As technology continues to disrupt industries in the 21st century, disruptors are betting on mobile penetration in Africa as the driver of the next frontier in the 4th industrial revolution. South Africa is ripe for innovation in the mobile space, according to research by Word Wide Works, there are 29 million smartphones in use in South Africa with an estimated 22.5 million internet users by the end of last year.
Banking is one of the sectors significantly transforming through mobile app development and moves to digitize customer experience and engagement. As the South African big 4 deal with legacy issues while rapidly building their digital platforms, a number of new innovative players are entering the market.
The digital economy is effectively redefining customer service, governance processes and cost to serve in how banks operate. Here are the new entrants in the South African digital banking space;
TymeDigital by Commonwealth Bank SA, issued the first new banking license by the Reserve Bank since the introduction of Capitec 1999 was first off the grid in September last year. Headed by former Nedbank Business executive Sandile Tshabalala, the bank is looking to introduce a new approach to banking through its 10-year strategic partnership with Pick n Pay.
“We will offer South Africans the ability to open accounts and transact securely, within minutes. Through our innovative technology and financial education we aim to get more people using banking services to enhance their lives and increase economic participation”, Sandile told Fin24 at the time.
Billionaire Patrice Motsepe’s African Rainbow Capital holds a 10% strategic empowerment share in TymeDigital.
The country’s first 100% black owned digital bank, Azar, was launched by serial entrepreneur Lebo Gunguluza at the end of 2017. Azar will use near field communication (NFC) software for customerr transactions.
Interestingly, Azar co-founder Thabang Kekana told ITWeb that customers will be able to deposit money into their Azar mobile accounts through EFT, direct deposit at any Absa ATMs, peer-to-peer, e-top-ups and wallet top-ups at mobile wallet agents.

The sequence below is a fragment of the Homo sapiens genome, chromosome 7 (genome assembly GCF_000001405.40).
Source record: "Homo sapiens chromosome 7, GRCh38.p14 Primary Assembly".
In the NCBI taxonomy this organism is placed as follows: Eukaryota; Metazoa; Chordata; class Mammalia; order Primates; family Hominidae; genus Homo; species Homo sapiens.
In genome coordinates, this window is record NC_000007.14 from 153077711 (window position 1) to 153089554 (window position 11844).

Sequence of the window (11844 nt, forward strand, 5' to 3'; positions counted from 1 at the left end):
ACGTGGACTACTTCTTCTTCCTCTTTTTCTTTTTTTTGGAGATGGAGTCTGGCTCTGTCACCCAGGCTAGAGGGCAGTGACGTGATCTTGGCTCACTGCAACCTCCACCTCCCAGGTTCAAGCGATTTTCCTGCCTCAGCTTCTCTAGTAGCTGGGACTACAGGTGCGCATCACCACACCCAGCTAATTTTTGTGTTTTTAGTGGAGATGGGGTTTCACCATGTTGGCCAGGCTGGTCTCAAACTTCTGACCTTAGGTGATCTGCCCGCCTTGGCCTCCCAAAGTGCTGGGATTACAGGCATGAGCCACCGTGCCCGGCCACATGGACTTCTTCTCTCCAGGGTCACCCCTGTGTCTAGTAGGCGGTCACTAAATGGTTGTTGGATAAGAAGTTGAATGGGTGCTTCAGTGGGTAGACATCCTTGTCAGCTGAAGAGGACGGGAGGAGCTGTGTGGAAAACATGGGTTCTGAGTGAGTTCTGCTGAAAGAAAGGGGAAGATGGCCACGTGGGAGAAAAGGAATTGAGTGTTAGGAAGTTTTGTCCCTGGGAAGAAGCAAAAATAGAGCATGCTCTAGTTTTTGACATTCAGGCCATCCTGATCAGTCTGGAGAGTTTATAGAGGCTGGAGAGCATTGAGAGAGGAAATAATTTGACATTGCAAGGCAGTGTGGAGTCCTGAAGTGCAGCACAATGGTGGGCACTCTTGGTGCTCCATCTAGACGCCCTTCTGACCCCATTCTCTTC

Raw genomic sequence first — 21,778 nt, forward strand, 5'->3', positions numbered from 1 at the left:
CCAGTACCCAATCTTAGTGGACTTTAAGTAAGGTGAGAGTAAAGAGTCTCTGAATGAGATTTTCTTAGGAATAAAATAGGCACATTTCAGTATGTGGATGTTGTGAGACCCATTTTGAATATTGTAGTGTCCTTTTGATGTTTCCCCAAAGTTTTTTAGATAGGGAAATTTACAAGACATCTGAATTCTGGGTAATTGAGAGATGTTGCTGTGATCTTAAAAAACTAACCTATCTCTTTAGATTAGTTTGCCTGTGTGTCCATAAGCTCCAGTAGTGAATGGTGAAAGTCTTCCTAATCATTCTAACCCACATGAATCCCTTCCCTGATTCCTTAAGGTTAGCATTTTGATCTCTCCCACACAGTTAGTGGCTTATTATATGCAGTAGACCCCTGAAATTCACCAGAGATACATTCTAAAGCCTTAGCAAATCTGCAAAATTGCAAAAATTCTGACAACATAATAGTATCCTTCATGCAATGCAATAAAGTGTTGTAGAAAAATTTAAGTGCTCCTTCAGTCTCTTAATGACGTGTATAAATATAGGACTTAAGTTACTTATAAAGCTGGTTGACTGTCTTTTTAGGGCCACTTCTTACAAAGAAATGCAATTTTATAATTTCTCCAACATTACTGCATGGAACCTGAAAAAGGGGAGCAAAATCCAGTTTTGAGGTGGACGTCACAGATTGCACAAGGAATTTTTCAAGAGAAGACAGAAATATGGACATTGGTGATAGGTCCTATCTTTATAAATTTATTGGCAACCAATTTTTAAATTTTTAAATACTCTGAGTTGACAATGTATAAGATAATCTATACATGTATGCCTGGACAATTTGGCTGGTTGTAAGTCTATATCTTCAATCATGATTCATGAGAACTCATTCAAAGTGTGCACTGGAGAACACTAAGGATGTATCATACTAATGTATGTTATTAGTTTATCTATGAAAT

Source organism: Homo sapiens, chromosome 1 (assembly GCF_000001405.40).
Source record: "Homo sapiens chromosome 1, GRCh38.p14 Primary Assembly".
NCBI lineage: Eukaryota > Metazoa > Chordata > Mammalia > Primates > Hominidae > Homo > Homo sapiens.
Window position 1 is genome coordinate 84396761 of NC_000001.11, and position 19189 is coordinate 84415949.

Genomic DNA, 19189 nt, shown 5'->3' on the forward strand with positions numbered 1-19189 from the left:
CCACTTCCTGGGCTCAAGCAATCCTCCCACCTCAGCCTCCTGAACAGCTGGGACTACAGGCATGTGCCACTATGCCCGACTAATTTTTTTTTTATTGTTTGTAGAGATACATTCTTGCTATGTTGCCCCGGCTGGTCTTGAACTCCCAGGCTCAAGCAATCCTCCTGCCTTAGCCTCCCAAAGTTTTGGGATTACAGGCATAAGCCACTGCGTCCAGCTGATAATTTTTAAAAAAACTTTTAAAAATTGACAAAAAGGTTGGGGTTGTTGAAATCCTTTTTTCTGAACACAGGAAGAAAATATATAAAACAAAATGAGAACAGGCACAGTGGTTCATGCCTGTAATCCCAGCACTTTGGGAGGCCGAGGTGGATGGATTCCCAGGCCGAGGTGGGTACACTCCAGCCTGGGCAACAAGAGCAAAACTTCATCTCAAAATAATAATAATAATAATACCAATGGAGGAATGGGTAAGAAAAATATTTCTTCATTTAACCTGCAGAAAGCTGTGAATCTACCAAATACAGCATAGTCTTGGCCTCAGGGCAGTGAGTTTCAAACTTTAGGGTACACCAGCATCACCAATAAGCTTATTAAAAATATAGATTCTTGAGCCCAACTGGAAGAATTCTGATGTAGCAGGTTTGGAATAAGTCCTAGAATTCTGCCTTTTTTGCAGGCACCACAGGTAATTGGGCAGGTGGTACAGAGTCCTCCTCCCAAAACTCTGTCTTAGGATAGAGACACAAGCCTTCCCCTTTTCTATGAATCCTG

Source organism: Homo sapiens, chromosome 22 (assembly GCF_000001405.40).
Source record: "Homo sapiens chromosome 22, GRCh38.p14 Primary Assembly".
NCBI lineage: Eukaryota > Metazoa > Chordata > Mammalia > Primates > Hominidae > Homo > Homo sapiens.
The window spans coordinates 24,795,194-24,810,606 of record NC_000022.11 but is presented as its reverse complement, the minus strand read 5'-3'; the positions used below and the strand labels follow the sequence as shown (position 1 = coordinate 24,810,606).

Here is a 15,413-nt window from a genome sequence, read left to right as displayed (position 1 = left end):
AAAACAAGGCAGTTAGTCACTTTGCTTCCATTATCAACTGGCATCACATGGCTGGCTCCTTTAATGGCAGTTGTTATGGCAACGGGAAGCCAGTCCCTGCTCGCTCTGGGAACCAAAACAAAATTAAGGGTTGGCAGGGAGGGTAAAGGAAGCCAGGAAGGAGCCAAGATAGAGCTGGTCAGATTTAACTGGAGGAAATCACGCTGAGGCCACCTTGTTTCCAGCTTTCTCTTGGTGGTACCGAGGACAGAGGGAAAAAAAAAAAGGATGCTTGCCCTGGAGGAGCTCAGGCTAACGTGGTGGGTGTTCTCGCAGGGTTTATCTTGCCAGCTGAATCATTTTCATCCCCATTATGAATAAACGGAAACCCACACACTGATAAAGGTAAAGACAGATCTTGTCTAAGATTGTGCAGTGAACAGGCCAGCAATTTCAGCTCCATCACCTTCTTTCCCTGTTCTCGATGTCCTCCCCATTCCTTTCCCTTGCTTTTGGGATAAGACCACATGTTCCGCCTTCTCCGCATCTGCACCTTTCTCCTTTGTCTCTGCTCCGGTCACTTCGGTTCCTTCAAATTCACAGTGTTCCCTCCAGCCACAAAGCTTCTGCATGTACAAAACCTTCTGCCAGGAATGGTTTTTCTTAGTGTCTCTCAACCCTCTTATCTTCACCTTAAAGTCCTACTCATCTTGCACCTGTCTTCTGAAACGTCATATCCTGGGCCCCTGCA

“We will allow a customer to open a bank account on a mobile device in real-time, get access to a digital card that they can start using right there and then. We’ve developed a number of payment instruments that would allow customers to pay in stores, we’ve our NFC stacker, we’ve our Halo Ring and we’ve got our prepaid card which hosts over 30 currencies” said the 22 year old co-founder.
The latest introduction to the world of digital banking is Bank Zero, backed by Michael Jordaan, widely regarded as the driving force behind FNB’s success during the time it was regarded as the most innovative South African bank. Bank Zero has a 45% black ownership share and has been awarded a provisional banking license by the Reserve bank.
“The opportunity we see is to start an app-only bank, in other words do all banking from a mobile phone. Much in the same way as would use WhatsApp instead of SMS. We think the future of banking will be mobile. Obviously, there will be a card as well because people want access to cash.
It is a transactional bank, an app-based bank supported by card. It will provide a great user experience, it will give customers more control over finances, there will be more transparency. We certainly hope to come with very competitive fees and very competitive deposit rates.” co-founder and chairperson Michael Jordaan told Fin24 this week.
All three banks are looking at launching this year, with TymeDigital set for mid 2018, and Bank Zero set for a late 2018 launch.